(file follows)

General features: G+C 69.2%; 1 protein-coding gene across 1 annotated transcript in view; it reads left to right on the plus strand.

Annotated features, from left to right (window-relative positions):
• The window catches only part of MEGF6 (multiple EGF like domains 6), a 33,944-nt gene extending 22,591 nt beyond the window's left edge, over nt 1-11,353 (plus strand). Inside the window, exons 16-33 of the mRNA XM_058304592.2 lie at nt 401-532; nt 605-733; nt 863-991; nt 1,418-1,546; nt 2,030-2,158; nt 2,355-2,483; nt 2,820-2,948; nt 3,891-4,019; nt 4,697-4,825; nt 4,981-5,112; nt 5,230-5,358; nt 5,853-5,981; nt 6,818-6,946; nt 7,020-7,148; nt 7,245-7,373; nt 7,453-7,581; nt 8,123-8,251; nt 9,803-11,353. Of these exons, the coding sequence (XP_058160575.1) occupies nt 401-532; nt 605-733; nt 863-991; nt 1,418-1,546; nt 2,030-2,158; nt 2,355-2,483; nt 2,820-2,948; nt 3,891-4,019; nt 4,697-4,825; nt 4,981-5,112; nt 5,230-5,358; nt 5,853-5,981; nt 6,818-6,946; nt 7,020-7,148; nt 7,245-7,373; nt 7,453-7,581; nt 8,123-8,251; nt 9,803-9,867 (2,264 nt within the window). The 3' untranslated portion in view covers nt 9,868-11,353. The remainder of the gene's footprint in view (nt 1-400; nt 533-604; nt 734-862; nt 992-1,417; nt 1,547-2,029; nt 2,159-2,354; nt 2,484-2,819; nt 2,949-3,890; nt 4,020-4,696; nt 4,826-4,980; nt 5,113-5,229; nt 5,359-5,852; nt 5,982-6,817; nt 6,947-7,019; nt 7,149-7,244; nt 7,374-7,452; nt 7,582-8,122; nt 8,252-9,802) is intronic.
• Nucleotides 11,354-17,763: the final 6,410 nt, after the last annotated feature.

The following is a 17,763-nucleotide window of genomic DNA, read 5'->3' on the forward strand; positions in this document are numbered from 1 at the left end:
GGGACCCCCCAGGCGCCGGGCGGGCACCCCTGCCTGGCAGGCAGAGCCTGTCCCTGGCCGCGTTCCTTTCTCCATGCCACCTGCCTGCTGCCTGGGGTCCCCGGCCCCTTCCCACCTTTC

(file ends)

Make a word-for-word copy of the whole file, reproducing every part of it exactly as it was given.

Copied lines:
General features: G+C 69.2%; 1 protein-coding gene across 1 annotated transcript in view; it reads left to right on the plus strand.

Annotated features, from left to right (window-relative positions):
• The window catches only part of MEGF6 (multiple EGF like domains 6), a 33,944-nt gene extending 22,591 nt beyond the window's left edge, over nt 1-11,353 (plus strand). Inside the window, exons 16-33 of the mRNA XM_058304592.2 lie at nt 401-532; nt 605-733; nt 863-991; nt 1,418-1,546; nt 2,030-2,158; nt 2,355-2,483; nt 2,820-2,948; nt 3,891-4,019; nt 4,697-4,825; nt 4,981-5,112; nt 5,230-5,358; nt 5,853-5,981; nt 6,818-6,946; nt 7,020-7,148; nt 7,245-7,373; nt 7,453-7,581; nt 8,123-8,251; nt 9,803-11,353. Of these exons, the coding sequence (XP_058160575.1) occupies nt 401-532; nt 605-733; nt 863-991; nt 1,418-1,546; nt 2,030-2,158; nt 2,355-2,483; nt 2,820-2,948; nt 3,891-4,019; nt 4,697-4,825; nt 4,981-5,112; nt 5,230-5,358; nt 5,853-5,981; nt 6,818-6,946; nt 7,020-7,148; nt 7,245-7,373; nt 7,453-7,581; nt 8,123-8,251; nt 9,803-9,867 (2,264 nt within the window). The 3' untranslated portion in view covers nt 9,868-11,353. The remainder of the gene's footprint in view (nt 1-400; nt 533-604; nt 734-862; nt 992-1,417; nt 1,547-2,029; nt 2,159-2,354; nt 2,484-2,819; nt 2,949-3,890; nt 4,020-4,696; nt 4,826-4,980; nt 5,113-5,229; nt 5,359-5,852; nt 5,982-6,817; nt 6,947-7,019; nt 7,149-7,244; nt 7,374-7,452; nt 7,582-8,122; nt 8,252-9,802) is intronic.
• Nucleotides 11,354-17,763: the final 6,410 nt, after the last annotated feature.

The following is a 17,763-nucleotide window of genomic DNA, read 5'->3' on the forward strand; positions in this document are numbered from 1 at the left end:
GGGACCCCCCAGGCGCCGGGCGGGCACCCCTGCCTGGCAGGCAGAGCCTGTCCCTGGCCGCGTTCCTTTCTCCATGCCACCTGCCTGCTGCCTGGGGTCCCCGGCCCCTTCCCACCTTTC